Arrium Faces A$40M Steelworks Hit After Electricity Blackout

  • BHP’s mammoth Olympic Dam copper mine also remains offline
  • Large industrial companies remain without power: ElectraNet

Australian steel and iron ore producer Arrium Ltd. may face costs of as much as A$40 million ($30.6 million) following storms that caused blackouts and forced BHP Billiton Ltd. to halt its Olympic Dam copper operation.

Arrium’s steelworks in the south-coast town of Whyalla and the mining of iron ore to feed the mill have been halted since the power failure on Sept. 28. Arrium, which went into administration in April, faces costs of about A$4 million a day, with operations potentially not being restored for as many as 10 days, a spokesman for administrators KordaMentha said Sunday. Daily production of 3,500 tons of steel has been halted from Whyalla since storms caused damage and flooding across South Australia state, including its capital city Adelaide.

BHP’s Olympic Dam, the world’s fifth-biggest copper deposit, remains shut with no timeline yet confirmed for production to be restored, a BHP spokesman said Sunday. The Prominent Hill gold and copper mine, owned by OZ Minerals Ltd., also remains offline. Essential services and the open-pit mine are operating, but both the processing plant and underground mine remain shut, a spokesman confirmed Sunday.

Lead Smelter

Nyrstar NV said Thursday that disruption to its Port Pirie operation -- among the world’s biggest lead smelters -- could trim as much as 5 million euros ($5.6 million) from profits. Nyrstar expects to take a blast furnace at its 127-year-old smelter offline for as long as 14 days after the power cut.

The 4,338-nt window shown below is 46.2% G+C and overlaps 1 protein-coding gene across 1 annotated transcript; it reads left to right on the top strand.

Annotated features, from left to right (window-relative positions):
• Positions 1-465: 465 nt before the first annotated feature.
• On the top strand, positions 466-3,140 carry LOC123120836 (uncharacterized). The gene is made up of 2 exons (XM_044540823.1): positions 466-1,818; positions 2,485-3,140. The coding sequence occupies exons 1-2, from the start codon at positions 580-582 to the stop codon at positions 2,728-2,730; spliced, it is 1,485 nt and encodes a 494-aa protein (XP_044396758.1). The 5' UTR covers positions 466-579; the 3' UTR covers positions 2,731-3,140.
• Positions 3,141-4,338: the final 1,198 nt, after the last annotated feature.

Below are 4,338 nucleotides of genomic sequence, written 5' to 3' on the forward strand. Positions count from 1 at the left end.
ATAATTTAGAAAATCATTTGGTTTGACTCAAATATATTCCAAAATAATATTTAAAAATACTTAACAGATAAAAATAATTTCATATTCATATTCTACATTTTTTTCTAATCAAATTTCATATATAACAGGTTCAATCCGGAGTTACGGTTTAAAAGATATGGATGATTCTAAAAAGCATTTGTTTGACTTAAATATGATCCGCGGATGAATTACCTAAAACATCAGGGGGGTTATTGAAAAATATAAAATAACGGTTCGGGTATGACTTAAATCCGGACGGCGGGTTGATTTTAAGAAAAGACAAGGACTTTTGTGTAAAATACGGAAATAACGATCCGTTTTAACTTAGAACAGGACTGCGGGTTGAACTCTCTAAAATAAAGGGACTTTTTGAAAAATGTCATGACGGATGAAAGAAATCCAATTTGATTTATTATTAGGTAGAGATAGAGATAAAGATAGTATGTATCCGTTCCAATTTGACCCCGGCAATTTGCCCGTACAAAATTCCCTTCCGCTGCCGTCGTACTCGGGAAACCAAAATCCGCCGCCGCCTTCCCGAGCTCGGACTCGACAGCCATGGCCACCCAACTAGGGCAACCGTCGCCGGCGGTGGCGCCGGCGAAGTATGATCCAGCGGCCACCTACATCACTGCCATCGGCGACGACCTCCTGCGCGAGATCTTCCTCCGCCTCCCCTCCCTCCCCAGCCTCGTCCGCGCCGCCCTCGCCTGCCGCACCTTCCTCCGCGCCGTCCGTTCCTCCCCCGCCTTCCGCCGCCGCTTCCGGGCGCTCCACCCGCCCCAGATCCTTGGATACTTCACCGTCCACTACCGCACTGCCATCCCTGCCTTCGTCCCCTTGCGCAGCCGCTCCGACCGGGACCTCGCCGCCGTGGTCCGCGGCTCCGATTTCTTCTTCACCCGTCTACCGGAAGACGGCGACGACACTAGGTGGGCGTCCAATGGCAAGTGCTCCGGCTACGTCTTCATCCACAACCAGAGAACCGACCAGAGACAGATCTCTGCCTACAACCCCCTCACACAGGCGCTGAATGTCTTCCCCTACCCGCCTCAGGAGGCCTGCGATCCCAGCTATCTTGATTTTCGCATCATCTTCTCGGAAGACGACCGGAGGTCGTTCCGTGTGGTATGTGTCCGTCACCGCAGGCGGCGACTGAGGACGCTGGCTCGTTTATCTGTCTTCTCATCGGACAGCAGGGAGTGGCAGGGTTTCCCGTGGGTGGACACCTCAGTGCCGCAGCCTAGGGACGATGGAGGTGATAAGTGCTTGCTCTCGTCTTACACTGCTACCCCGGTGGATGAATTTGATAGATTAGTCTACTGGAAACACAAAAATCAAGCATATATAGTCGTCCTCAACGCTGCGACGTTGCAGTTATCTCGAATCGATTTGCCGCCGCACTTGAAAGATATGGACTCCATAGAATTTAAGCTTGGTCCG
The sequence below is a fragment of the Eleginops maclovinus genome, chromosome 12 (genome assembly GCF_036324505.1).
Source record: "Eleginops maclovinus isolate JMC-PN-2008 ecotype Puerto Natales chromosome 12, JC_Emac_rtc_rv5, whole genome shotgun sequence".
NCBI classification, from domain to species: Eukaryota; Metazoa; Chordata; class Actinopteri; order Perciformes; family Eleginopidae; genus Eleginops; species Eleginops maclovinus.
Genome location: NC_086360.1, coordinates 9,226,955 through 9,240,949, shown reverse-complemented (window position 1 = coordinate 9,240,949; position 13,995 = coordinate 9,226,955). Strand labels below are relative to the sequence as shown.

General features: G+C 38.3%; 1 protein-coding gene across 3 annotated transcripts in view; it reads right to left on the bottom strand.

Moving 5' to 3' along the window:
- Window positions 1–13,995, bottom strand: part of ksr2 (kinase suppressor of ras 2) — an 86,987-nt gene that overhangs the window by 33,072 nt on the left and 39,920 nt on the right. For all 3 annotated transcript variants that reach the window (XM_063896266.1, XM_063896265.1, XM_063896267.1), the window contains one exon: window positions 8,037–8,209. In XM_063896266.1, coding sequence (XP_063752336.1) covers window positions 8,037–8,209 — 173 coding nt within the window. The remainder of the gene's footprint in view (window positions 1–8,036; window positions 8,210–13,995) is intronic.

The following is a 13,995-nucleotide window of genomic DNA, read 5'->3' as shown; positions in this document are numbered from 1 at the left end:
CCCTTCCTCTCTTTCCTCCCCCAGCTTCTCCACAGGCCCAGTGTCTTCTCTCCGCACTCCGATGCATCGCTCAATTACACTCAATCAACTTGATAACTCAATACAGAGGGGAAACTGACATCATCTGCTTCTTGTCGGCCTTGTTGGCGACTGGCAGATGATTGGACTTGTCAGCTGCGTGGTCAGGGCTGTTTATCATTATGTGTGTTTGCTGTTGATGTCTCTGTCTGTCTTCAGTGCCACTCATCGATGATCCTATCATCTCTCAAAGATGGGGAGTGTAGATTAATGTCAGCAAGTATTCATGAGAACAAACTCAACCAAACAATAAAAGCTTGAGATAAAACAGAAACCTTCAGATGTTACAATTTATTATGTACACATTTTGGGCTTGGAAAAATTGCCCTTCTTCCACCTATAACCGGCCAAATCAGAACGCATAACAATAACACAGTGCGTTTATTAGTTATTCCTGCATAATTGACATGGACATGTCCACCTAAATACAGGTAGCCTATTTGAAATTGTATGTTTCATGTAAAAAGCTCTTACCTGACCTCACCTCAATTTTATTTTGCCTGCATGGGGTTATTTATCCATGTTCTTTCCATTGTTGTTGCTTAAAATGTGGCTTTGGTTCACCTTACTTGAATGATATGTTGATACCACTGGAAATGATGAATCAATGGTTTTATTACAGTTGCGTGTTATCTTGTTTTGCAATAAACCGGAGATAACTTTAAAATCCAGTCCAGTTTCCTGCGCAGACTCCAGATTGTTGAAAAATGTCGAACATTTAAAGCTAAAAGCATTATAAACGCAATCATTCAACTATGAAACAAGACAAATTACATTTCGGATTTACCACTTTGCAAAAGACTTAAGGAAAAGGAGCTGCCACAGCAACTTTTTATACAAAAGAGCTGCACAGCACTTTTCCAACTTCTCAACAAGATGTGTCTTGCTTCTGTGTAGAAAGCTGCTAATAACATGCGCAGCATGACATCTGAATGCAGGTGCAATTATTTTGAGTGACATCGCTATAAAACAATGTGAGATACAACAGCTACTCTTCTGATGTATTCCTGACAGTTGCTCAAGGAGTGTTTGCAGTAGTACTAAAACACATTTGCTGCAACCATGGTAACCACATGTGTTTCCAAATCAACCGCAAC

Transmission company ElectraNet said “some large industrial” companies remained without full power on Sunday. “Power supply from the mid-north of the state, around to Port Augusta, and down the Eyre Peninsula, is currently relying on the one undamaged circuit,” said Simon Emms, ElectraNet network services manager. "If all goes well and things like weather, site access or soil conditions don’t slow or stop us, we hope to have one of the damaged circuits back up and energized, by the end of next weekend. Another circuit should then follow, a couple of days later.”

Australia’s Prime Minister Malcolm Turnbull stepped up his government’s attack on renewable energy Thursday by seizing on the blackout in South Australia, the state that’s most reliant on wind and solar generation, as a risk to energy security.

Federal Environment and Energy Minister Josh Frydenberg said he would hold a meeting Oct. 7 of energy ministers to discuss lessons from the blackout and whether high renewable targets within some states were appropriate given supply risks.

“The Australian Energy Market Operator has pointed out as recently as August this year that, if the inter-connectors between South Australian and Victoria went down, because of the high reliance on intermittent supply, namely wind and solar, there would be in their words, a high likelihood of a full regional blackout,” he told Sky News Sunday.

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